It does bother ME (I speak only for me) when they have non-MOS soldiers removed from their regular duty to "be a musician". Once in a great while, you'll see an OJT (on the job trainee) come into the band from a different MOS, but that's not a regular occurrence. When they have The Army Soldier Show, they take soldiers out of regular positions (NONE of these performers are part of the band field, indeed, those who are MOS musicians are not generally allowed to do this) to tour for a year. Yeah, it's a nice thing to do for the morale of the soldiers....but that's why the band has hired musicians!

Same with non-MOS choruses. If you want to do that in your spare time, fine, but don't take people out of their jobs so they can "tour".

One thing I can say...at one point, there was no MOS for a vocalist. Often, because of short-staffed bands (deployed bands are fully staffed, sometimes at the expense of stateside bands), vocalists were not found within the unit. Those who could sing were needed on their instrument. This would bring in a non-MOS singer attached to the band. But now, they've got a full time assigned MOS, so I see no need to attach singers. Choruses are not (with the exception of the big bands in DC) part of the band field.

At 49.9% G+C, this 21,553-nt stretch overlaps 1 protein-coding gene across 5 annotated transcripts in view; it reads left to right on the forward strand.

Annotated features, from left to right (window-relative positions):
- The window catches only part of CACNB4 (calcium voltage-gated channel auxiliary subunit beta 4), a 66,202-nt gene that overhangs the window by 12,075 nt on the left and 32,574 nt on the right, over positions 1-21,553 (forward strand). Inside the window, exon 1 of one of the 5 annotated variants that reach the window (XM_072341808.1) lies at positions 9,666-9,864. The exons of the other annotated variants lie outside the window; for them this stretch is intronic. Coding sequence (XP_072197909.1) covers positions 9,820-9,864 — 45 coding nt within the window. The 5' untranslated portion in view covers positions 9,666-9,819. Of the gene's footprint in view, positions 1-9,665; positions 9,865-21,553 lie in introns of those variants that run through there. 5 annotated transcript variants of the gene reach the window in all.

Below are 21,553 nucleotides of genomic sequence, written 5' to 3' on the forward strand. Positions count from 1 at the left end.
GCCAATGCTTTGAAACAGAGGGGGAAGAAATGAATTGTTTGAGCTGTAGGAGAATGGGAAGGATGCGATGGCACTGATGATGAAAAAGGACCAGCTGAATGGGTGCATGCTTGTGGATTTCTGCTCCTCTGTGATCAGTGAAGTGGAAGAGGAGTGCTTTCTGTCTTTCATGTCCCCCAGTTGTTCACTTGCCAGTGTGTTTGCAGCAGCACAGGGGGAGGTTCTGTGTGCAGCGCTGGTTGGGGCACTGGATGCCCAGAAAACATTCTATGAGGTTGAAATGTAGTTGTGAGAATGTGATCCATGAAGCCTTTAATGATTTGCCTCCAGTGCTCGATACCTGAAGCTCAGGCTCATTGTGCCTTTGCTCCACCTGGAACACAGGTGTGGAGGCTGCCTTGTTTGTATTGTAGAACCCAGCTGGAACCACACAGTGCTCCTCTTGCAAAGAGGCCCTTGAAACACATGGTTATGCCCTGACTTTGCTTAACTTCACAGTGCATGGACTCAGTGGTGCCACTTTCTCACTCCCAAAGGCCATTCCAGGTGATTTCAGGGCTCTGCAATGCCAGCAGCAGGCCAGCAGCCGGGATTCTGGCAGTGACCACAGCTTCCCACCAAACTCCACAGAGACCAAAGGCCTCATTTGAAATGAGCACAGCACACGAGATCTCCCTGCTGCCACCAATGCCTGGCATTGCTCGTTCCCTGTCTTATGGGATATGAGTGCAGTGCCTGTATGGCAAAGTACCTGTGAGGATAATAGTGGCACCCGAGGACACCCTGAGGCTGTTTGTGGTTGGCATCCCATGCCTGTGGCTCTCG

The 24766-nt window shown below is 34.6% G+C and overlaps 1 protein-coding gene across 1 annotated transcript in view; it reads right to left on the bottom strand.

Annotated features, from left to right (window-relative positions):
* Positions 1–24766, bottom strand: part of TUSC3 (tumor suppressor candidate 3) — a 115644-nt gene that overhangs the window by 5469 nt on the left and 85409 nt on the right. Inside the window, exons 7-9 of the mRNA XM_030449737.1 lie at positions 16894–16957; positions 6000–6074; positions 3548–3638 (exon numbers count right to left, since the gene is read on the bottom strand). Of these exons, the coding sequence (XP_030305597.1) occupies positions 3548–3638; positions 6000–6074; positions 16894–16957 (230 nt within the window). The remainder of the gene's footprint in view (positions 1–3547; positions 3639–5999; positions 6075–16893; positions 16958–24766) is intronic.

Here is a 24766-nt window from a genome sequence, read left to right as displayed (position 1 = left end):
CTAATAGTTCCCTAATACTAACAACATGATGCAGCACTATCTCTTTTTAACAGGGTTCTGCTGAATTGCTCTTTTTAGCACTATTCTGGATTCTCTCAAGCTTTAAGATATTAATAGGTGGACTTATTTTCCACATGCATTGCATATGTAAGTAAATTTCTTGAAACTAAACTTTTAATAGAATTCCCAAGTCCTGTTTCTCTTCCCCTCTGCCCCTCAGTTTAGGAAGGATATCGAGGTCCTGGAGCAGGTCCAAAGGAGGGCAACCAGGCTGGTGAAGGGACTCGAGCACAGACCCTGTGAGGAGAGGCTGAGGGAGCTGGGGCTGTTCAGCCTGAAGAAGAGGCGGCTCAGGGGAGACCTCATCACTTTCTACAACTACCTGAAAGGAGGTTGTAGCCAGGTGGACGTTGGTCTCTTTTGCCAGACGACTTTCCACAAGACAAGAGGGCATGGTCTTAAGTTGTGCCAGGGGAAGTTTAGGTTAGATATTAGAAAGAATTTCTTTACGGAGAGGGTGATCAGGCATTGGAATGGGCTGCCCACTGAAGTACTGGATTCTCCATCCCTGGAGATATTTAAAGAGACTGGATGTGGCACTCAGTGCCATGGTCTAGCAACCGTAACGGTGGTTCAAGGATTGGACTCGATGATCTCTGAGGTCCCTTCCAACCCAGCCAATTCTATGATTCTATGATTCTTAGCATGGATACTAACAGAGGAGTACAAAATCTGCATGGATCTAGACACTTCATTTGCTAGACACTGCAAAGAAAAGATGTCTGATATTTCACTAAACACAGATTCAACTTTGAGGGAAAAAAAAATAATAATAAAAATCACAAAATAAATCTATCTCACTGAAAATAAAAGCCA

I could go on and on...but I won't.

Anonymous said...

Between the ceremonial & PR functions, I don't see the band numbers going down much or at all. Would be nice to see some billets cut and then take on the World Class Athlete Program.